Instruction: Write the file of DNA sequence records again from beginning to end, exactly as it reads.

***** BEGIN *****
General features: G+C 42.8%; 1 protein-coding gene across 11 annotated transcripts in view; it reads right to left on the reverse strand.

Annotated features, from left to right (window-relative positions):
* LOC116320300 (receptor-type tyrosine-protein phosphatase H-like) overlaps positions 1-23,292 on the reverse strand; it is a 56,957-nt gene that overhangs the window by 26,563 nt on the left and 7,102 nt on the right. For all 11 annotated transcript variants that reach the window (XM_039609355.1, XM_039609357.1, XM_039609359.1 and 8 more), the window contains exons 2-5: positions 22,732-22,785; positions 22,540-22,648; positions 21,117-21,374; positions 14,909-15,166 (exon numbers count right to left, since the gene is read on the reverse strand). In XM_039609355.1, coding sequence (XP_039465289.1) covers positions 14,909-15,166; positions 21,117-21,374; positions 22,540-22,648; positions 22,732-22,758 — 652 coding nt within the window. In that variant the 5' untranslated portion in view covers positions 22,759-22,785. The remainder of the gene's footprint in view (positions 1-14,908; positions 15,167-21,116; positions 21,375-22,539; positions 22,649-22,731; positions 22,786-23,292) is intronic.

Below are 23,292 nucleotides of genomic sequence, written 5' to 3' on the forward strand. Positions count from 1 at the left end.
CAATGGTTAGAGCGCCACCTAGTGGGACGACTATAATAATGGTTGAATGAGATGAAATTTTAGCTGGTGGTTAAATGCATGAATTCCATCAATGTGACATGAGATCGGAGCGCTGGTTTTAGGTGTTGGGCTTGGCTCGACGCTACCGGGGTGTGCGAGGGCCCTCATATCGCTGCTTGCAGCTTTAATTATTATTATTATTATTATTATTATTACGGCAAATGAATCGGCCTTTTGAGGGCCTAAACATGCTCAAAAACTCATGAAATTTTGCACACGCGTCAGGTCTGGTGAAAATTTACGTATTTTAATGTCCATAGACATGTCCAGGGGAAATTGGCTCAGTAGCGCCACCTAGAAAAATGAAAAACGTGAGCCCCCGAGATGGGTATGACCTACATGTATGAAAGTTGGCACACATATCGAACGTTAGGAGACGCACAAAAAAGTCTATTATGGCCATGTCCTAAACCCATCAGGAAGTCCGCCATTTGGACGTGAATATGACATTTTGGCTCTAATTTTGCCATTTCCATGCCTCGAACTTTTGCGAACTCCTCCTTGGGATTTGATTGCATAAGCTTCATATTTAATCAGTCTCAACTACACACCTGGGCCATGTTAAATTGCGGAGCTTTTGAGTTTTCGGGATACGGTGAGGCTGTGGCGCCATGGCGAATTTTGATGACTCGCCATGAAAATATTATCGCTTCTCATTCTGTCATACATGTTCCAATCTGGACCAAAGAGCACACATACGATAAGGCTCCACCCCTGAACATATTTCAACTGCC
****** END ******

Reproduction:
General features: G+C 42.8%; 1 protein-coding gene across 11 annotated transcripts in view; it reads right to left on the reverse strand.

Annotated features, from left to right (window-relative positions):
* LOC116320300 (receptor-type tyrosine-protein phosphatase H-like) overlaps positions 1-23,292 on the reverse strand; it is a 56,957-nt gene that overhangs the window by 26,563 nt on the left and 7,102 nt on the right. For all 11 annotated transcript variants that reach the window (XM_039609355.1, XM_039609357.1, XM_039609359.1 and 8 more), the window contains exons 2-5: positions 22,732-22,785; positions 22,540-22,648; positions 21,117-21,374; positions 14,909-15,166 (exon numbers count right to left, since the gene is read on the reverse strand). In XM_039609355.1, coding sequence (XP_039465289.1) covers positions 14,909-15,166; positions 21,117-21,374; positions 22,540-22,648; positions 22,732-22,758 — 652 coding nt within the window. In that variant the 5' untranslated portion in view covers positions 22,759-22,785. The remainder of the gene's footprint in view (positions 1-14,908; positions 15,167-21,116; positions 21,375-22,539; positions 22,649-22,731; positions 22,786-23,292) is intronic.

Below are 23,292 nucleotides of genomic sequence, written 5' to 3' on the forward strand. Positions count from 1 at the left end.
CAATGGTTAGAGCGCCACCTAGTGGGACGACTATAATAATGGTTGAATGAGATGAAATTTTAGCTGGTGGTTAAATGCATGAATTCCATCAATGTGACATGAGATCGGAGCGCTGGTTTTAGGTGTTGGGCTTGGCTCGACGCTACCGGGGTGTGCGAGGGCCCTCATATCGCTGCTTGCAGCTTTAATTATTATTATTATTATTATTATTATTACGGCAAATGAATCGGCCTTTTGAGGGCCTAAACATGCTCAAAAACTCATGAAATTTTGCACACGCGTCAGGTCTGGTGAAAATTTACGTATTTTAATGTCCATAGACATGTCCAGGGGAAATTGGCTCAGTAGCGCCACCTAGAAAAATGAAAAACGTGAGCCCCCGAGATGGGTATGACCTACATGTATGAAAGTTGGCACACATATCGAACGTTAGGAGACGCACAAAAAAGTCTATTATGGCCATGTCCTAAACCCATCAGGAAGTCCGCCATTTGGACGTGAATATGACATTTTGGCTCTAATTTTGCCATTTCCATGCCTCGAACTTTTGCGAACTCCTCCTTGGGATTTGATTGCATAAGCTTCATATTTAATCAGTCTCAACTACACACCTGGGCCATGTTAAATTGCGGAGCTTTTGAGTTTTCGGGATACGGTGAGGCTGTGGCGCCATGGCGAATTTTGATGACTCGCCATGAAAATATTATCGCTTCTCATTCTGTCATACATGTTCCAATCTGGACCAAAGAGCACACATACGATAAGGCTCCACCCCTGAACATATTTCAACTGCC